|US20120135147 *||May 31, 2012||Illinois Tool Works Inc.||High build low temperature exotherm extrudable material|
|US20130023596 *||Sep 25, 2012||Jan 24, 2013||Century-Board Usa, Llc||Polyurethane composite materials|
|US20130081802 *||Apr 4, 2013||Eni S.P.A.||Integral centraliser|
|US20140163128 *||Feb 14, 2014||Jun 12, 2014||Century-Board Usa, Llc||Polyurethane composite materials|
|CN101675109B||Apr 25, 2008||Feb 19, 2014||Abb技术有限公司||Preparing composition for composite laminates|
|EP1264673A2 *||Jun 5, 2002||Dec 11, 2002||Hasegawa Tadashi||A method for production of foamed plastics|
|EP1501888A1 *||Mar 19, 2003||Feb 2, 2005||Gordon King||Strengthened thermoplastic|
|EP1566402A2 *||Feb 15, 2005||Aug 24, 2005||Martin Siller||Mineral or precious stone containing moulded parts|
|EP1985665A1 *||Apr 27, 2007||Oct 29, 2008||ABB Technology Ltd||Preparing composition for composite laminates|
|WO2007008442A2 *||Jun 28, 2006||Jan 18, 2007||Kessing Reinhard H||Three layer composite panel from recycled polyurethanes|
|WO2008132169A1 *||Apr 25, 2008||Nov 6, 2008||Abb Technology Ltd.||Preparing composition for composite laminates|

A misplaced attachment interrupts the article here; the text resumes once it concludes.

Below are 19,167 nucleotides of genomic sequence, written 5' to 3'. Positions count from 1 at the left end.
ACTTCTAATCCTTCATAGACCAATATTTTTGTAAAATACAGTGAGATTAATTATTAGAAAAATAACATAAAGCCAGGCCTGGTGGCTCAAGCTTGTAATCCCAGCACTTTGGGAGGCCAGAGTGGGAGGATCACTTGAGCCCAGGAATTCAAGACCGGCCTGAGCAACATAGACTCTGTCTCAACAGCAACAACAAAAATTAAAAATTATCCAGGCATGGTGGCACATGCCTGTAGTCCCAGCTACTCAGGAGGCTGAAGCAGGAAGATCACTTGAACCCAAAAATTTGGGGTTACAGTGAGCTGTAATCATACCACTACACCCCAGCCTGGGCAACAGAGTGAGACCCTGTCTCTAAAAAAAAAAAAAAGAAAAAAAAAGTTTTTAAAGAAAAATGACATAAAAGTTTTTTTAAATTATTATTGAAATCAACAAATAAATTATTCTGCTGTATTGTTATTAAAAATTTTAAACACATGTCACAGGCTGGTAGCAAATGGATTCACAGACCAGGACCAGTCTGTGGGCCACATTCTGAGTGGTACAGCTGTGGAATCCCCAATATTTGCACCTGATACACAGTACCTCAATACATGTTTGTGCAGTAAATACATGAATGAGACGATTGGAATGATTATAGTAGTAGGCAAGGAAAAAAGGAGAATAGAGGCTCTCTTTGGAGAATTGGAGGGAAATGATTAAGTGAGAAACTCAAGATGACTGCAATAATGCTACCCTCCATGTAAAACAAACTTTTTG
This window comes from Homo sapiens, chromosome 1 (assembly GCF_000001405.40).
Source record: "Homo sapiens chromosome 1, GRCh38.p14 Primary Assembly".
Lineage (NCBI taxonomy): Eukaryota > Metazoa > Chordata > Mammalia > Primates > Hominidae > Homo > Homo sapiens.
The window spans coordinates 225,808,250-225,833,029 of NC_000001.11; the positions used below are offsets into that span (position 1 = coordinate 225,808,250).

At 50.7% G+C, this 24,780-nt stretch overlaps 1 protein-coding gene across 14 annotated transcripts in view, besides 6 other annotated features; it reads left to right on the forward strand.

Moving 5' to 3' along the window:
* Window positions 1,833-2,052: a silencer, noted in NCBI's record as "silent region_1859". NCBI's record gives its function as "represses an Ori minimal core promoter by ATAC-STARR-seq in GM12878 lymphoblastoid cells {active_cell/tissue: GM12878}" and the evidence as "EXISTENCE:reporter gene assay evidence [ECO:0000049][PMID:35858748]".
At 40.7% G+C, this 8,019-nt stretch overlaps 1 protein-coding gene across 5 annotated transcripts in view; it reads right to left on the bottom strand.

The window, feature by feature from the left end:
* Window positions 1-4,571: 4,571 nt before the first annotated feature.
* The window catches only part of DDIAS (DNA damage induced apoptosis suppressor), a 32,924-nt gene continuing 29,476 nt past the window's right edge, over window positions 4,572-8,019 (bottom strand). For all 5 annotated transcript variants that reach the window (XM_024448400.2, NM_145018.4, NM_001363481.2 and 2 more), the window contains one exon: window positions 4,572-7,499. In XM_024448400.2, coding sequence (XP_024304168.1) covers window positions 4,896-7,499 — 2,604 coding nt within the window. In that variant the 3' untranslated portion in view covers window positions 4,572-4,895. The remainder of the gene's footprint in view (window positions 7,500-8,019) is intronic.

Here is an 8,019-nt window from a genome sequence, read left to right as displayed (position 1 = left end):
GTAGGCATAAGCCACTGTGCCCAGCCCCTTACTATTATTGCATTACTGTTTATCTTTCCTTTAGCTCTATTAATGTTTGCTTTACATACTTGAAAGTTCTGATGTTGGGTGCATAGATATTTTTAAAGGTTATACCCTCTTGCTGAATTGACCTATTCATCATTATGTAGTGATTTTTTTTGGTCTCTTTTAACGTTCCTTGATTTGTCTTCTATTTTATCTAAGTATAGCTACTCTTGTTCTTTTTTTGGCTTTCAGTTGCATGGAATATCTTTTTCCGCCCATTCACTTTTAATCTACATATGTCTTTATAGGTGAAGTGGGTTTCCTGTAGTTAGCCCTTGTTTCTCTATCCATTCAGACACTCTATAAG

|WO2011026965A3 *||Sep 6, 2010||Apr 28, 2011||Air-Lng Gmbh||Tank for aircraft|
|U.S. Classification||521/122, 521/172, 521/137, 521/173, 523/219, 523/218, 521/123|
|International Classification||C08J11/00, C08J9/32, C08L75/14, C08K3/00, C08J9/00, B29C44/34, C08G18/68|
|Cooperative Classification||C08J9/32, C08G2101/0025, C08G18/68, C08K3/0033, C08J9/0066, C08J2375/06, C04B26/16, B29C44/3446, C08G2270/00, C08L75/14, C08J2375/04, Y02W30/92|
|European Classification||C08J9/32, C08J9/00M, C08K3/00P5, C08L75/14, C04B26/16, C08G18/68, B29C44/34F2|
|Apr 15, 1996||AS||Assignment|
Owner name: ECOMAT, INC., NEW YORK
Free format text: ASSIGNMENT OF ASSIGNORS INTEREST;ASSIGNOR:MUSHOVIC, JOHN N.;REEL/FRAME:007982/0198
Effective date: 19960415
|Sep 15, 1998||CC||Certificate of correction|
|Aug 17, 2000||FPAY||Fee payment|
Year of fee payment: 4
|Apr 12, 2001||AS||Assignment|
Owner name: PHOENICA ASSOCIATES LLC, NEW YORK
Free format text: SECURITY AGREEMENT;ASSIGNOR:ECOMAT, INC.;REEL/FRAME:012025/0637
Effective date: 20010328
|Oct 23, 2002||AS||Assignment|
Owner name: ECOMAT NEVADA, INC., CALIFORNIA
Free format text: ASSIGNMENT OF ASSIGNORS INTEREST;ASSIGNOR:ECOMAT, INC. A VIRGINIA CORPORATION;REEL/FRAME:013417/0079
Effective date: 20021022
|Feb 10, 2003||AS||Assignment|
Owner name: ECOMAT NEVADA, INC., CALIFORNIA
Free format text: RELEASE BY SECURED PARTY;ASSIGNOR:PHOENICA ASSOCIATES, LLC;REEL/FRAME:013403/0967
Effective date: 20021211
|Sep 8, 2004||REMI||Maintenance fee reminder mailed|
|Dec 2, 2004||FPAY||Fee payment|
Year of fee payment: 8
|Dec 2, 2004||SULP||Surcharge for late payment|
Year of fee payment: 7
|Aug 15, 2008||FPAY||Fee payment|
Year of fee payment: 12